Thomas F. Torrance, "The Sovereign Creator," in The Christian Doctrine of God: One Being Three Persons (Edinburgh: T&T Clark, 1996), 203-234; #1996-595i
Torrance, Thomas F. "The Sovereign Creator." In The Christian Doctrine of God: One Being Three Persons, 203-234. Edinburgh: T&T Clark, 1996; #1996-595i
• Introduction: Belief in God as the Sovereign Creator is couched within our understanding of the saving love of the Triune God (pp. 203-204).
1. The Almighty Father (pp. 204-221)
(a) God is always Father, not always Creator (pp. 207-209)
(b) It is as Father that God is Creator, not vice versa (pp. 209-212)
(1) The Activity of God the Father (pp. 212-213)
(2) The Activity of God the Son (pp. 213-216)
• The Incarnation (pp. 214-215)
• The death of Christ (p. 215)
• The Resurrection of Christ (pp. 215-216)
(3) The Activity of God the Holy Spirit
2. Divine Providence (pp. 221-234)
• Human existence and history are not separable from the material universe.
• By its very nature, moral or natural evil is essentially anarchic.
• By its very nature evil has a kind of impossible, though a deadly real, existence.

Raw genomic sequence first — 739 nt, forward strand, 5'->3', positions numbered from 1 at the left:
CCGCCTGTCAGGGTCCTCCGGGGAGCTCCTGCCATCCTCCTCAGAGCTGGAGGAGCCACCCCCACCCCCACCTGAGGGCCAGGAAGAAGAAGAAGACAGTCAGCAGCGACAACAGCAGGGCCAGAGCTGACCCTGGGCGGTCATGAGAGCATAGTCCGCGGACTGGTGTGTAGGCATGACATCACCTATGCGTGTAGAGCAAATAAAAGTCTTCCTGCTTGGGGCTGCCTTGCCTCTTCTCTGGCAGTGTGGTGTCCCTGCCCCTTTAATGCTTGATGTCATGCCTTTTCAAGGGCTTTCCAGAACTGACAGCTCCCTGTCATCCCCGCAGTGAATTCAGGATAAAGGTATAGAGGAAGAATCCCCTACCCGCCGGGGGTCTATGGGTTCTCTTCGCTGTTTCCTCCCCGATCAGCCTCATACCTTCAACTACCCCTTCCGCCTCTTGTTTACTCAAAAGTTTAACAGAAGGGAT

“In the Nicene-Constantinopolitan Creed which gives expression to the basic doctrinal content of divine revelation, belief in God as the Sovereign Creator is presented within a trinitarian structure: one God the Father Almighty, Maker of heaven and earth and of all things visible and invisible, one Lord Jesus Christ through whom all things were made, and the Holy Spirit the Lord and Giver of life. Integrated with these three statements there are clauses about the saving incarnation of the Son of God, his crucifixion, resurrection, and final advent, while clauses on the forgiveness of sins, the resurrection of the dead and the life of the world to come are included in the third article on the Holy Spirit. This signifies to us that the doctrine of the Creator belongs to the heart and substance of the Gospel, so that belief in him is appropriately formulated within the evangelical interrelations of the economic Trinity. While the concept of God as the Creator of the universe derived originally from the Old Testament revelation and had been developed by Judaism, it was radicalised through the New Testament teaching about the Lord Jesus Christ as the Word of God by whom all things that came into being have been created, from whom they derive their intelligible and lawful order, and through whom and in whom the whole universe of visible and invisible realities consists or is held together. In Jesus Christ the Lord God has himself become man, and the Creator of all things has himself become a creature, without of course ceasing to be God the Creator, and therefore interacts creatively with the world not just from without but from within. And so it is in Christ that we creatures may meet with the Creator face to face, and it is in and through his life and work within the creation, not least through his redemptive triumph over all evil and darkness in his resurrection from the grave, that we may really understand something of the wonderful nature and work of the Creator himself, as it would be quite impossible otherwise. Moreover, since it is in the life and work of Jesus Christ that God has been manifested to us in his reality as Father, Son and Holy Spirit, our knowledge of the Sovereign Creator may not be abstracted from the incarnate power of the saving love of the triune God mediated to us and activated among us in salvation history or from the creative power of the Holy Spirit poured out upon all flesh who sheds abroad that love of God in our hearts.” (pp. 203-204)